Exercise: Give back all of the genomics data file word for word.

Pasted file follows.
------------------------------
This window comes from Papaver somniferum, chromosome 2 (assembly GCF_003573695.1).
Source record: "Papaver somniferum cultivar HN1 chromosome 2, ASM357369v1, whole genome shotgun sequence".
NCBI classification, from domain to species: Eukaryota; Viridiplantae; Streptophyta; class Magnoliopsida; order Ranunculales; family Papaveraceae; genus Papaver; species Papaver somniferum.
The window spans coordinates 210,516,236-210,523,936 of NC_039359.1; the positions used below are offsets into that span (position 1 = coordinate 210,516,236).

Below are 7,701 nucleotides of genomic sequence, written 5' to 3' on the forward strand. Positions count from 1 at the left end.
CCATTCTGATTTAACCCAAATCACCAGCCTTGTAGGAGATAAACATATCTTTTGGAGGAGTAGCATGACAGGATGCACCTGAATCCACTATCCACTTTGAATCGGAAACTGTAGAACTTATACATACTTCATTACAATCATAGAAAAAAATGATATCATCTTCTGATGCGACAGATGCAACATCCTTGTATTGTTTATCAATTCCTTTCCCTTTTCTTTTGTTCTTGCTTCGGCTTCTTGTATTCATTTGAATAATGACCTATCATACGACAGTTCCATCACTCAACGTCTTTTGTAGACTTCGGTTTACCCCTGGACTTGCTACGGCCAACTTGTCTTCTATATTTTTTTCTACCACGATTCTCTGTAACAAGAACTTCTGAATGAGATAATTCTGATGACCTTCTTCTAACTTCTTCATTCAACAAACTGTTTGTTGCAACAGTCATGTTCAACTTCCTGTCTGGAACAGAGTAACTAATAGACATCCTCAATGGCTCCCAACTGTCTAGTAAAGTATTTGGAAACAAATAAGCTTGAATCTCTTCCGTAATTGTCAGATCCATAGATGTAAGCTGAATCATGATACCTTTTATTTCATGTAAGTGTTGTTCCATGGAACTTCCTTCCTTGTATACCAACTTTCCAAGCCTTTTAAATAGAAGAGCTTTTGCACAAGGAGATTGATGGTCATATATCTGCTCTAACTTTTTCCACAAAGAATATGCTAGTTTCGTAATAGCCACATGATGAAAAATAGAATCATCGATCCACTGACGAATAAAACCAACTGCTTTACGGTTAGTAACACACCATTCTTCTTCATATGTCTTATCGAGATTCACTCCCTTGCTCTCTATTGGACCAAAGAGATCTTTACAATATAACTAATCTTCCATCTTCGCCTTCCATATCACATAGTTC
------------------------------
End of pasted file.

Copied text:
This window comes from Papaver somniferum, chromosome 2 (assembly GCF_003573695.1).
Source record: "Papaver somniferum cultivar HN1 chromosome 2, ASM357369v1, whole genome shotgun sequence".
NCBI classification, from domain to species: Eukaryota; Viridiplantae; Streptophyta; class Magnoliopsida; order Ranunculales; family Papaveraceae; genus Papaver; species Papaver somniferum.
The window spans coordinates 210,516,236-210,523,936 of NC_039359.1; the positions used below are offsets into that span (position 1 = coordinate 210,516,236).

Below are 7,701 nucleotides of genomic sequence, written 5' to 3' on the forward strand. Positions count from 1 at the left end.
CCATTCTGATTTAACCCAAATCACCAGCCTTGTAGGAGATAAACATATCTTTTGGAGGAGTAGCATGACAGGATGCACCTGAATCCACTATCCACTTTGAATCGGAAACTGTAGAACTTATACATACTTCATTACAATCATAGAAAAAAATGATATCATCTTCTGATGCGACAGATGCAACATCCTTGTATTGTTTATCAATTCCTTTCCCTTTTCTTTTGTTCTTGCTTCGGCTTCTTGTATTCATTTGAATAATGACCTATCATACGACAGTTCCATCACTCAACGTCTTTTGTAGACTTCGGTTTACCCCTGGACTTGCTACGGCCAACTTGTCTTCTATATTTTTTTCTACCACGATTCTCTGTAACAAGAACTTCTGAATGAGATAATTCTGATGACCTTCTTCTAACTTCTTCATTCAACAAACTGTTTGTTGCAACAGTCATGTTCAACTTCCTGTCTGGAACAGAGTAACTAATAGACATCCTCAATGGCTCCCAACTGTCTAGTAAAGTATTTGGAAACAAATAAGCTTGAATCTCTTCCGTAATTGTCAGATCCATAGATGTAAGCTGAATCATGATACCTTTTATTTCATGTAAGTGTTGTTCCATGGAACTTCCTTCCTTGTATACCAACTTTCCAAGCCTTTTAAATAGAAGAGCTTTTGCACAAGGAGATTGATGGTCATATATCTGCTCTAACTTTTTCCACAAAGAATATGCTAGTTTCGTAATAGCCACATGATGAAAAATAGAATCATCGATCCACTGACGAATAAAACCAACTGCTTTACGGTTAGTAACACACCATTCTTCTTCATATGTCTTATCGAGATTCACTCCCTTGCTCTCTATTGGACCAAAGAGATCTTTACAATATAACTAATCTTCCATCTTCGCCTTCCATATCACATAGTTC